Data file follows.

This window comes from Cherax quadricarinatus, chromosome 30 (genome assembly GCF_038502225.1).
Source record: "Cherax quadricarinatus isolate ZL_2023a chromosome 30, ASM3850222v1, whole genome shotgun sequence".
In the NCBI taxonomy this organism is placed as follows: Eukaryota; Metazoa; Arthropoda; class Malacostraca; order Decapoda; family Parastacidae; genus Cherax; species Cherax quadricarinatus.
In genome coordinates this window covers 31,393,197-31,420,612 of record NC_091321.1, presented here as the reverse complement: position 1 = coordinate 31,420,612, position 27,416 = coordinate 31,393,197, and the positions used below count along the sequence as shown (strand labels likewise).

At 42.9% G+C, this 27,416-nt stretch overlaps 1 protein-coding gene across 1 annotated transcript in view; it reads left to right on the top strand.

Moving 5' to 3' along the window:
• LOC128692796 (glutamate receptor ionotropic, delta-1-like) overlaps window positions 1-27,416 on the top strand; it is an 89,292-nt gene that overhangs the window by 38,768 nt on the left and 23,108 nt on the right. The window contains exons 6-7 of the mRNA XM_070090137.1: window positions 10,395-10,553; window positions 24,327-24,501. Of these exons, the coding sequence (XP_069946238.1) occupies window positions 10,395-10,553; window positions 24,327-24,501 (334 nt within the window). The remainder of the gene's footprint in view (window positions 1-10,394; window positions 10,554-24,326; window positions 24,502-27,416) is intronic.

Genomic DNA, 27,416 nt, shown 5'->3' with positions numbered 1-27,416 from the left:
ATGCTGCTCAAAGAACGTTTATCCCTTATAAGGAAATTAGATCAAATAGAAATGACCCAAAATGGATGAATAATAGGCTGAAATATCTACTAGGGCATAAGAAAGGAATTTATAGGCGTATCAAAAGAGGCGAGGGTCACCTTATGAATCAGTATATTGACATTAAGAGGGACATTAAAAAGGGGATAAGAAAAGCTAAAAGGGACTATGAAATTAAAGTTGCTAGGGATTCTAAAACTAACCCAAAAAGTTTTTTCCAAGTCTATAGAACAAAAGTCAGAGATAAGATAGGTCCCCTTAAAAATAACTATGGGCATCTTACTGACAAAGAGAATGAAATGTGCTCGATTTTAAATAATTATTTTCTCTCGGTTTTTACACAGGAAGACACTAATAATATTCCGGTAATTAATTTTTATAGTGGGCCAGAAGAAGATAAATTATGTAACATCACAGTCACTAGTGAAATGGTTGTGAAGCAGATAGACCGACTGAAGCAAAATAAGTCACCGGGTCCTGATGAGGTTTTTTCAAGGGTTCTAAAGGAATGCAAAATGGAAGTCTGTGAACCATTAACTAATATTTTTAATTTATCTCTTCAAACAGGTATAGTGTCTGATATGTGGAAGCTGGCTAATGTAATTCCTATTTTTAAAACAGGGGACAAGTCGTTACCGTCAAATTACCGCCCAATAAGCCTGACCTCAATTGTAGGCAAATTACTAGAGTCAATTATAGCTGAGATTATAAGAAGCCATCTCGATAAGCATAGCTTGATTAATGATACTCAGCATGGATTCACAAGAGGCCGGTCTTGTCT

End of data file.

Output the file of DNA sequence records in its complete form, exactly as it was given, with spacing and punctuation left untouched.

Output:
This window comes from Cherax quadricarinatus, chromosome 30 (genome assembly GCF_038502225.1).
Source record: "Cherax quadricarinatus isolate ZL_2023a chromosome 30, ASM3850222v1, whole genome shotgun sequence".
In the NCBI taxonomy this organism is placed as follows: Eukaryota; Metazoa; Arthropoda; class Malacostraca; order Decapoda; family Parastacidae; genus Cherax; species Cherax quadricarinatus.
In genome coordinates this window covers 31,393,197-31,420,612 of record NC_091321.1, presented here as the reverse complement: position 1 = coordinate 31,420,612, position 27,416 = coordinate 31,393,197, and the positions used below count along the sequence as shown (strand labels likewise).

At 42.9% G+C, this 27,416-nt stretch overlaps 1 protein-coding gene across 1 annotated transcript in view; it reads left to right on the top strand.

Moving 5' to 3' along the window:
• LOC128692796 (glutamate receptor ionotropic, delta-1-like) overlaps window positions 1-27,416 on the top strand; it is an 89,292-nt gene that overhangs the window by 38,768 nt on the left and 23,108 nt on the right. The window contains exons 6-7 of the mRNA XM_070090137.1: window positions 10,395-10,553; window positions 24,327-24,501. Of these exons, the coding sequence (XP_069946238.1) occupies window positions 10,395-10,553; window positions 24,327-24,501 (334 nt within the window). The remainder of the gene's footprint in view (window positions 1-10,394; window positions 10,554-24,326; window positions 24,502-27,416) is intronic.

Genomic DNA, 27,416 nt, shown 5'->3' with positions numbered 1-27,416 from the left:
ATGCTGCTCAAAGAACGTTTATCCCTTATAAGGAAATTAGATCAAATAGAAATGACCCAAAATGGATGAATAATAGGCTGAAATATCTACTAGGGCATAAGAAAGGAATTTATAGGCGTATCAAAAGAGGCGAGGGTCACCTTATGAATCAGTATATTGACATTAAGAGGGACATTAAAAAGGGGATAAGAAAAGCTAAAAGGGACTATGAAATTAAAGTTGCTAGGGATTCTAAAACTAACCCAAAAAGTTTTTTCCAAGTCTATAGAACAAAAGTCAGAGATAAGATAGGTCCCCTTAAAAATAACTATGGGCATCTTACTGACAAAGAGAATGAAATGTGCTCGATTTTAAATAATTATTTTCTCTCGGTTTTTACACAGGAAGACACTAATAATATTCCGGTAATTAATTTTTATAGTGGGCCAGAAGAAGATAAATTATGTAACATCACAGTCACTAGTGAAATGGTTGTGAAGCAGATAGACCGACTGAAGCAAAATAAGTCACCGGGTCCTGATGAGGTTTTTTCAAGGGTTCTAAAGGAATGCAAAATGGAAGTCTGTGAACCATTAACTAATATTTTTAATTTATCTCTTCAAACAGGTATAGTGTCTGATATGTGGAAGCTGGCTAATGTAATTCCTATTTTTAAAACAGGGGACAAGTCGTTACCGTCAAATTACCGCCCAATAAGCCTGACCTCAATTGTAGGCAAATTACTAGAGTCAATTATAGCTGAGATTATAAGAAGCCATCTCGATAAGCATAGCTTGATTAATGATACTCAGCATGGATTCACAAGAGGCCGGTCTTGTCT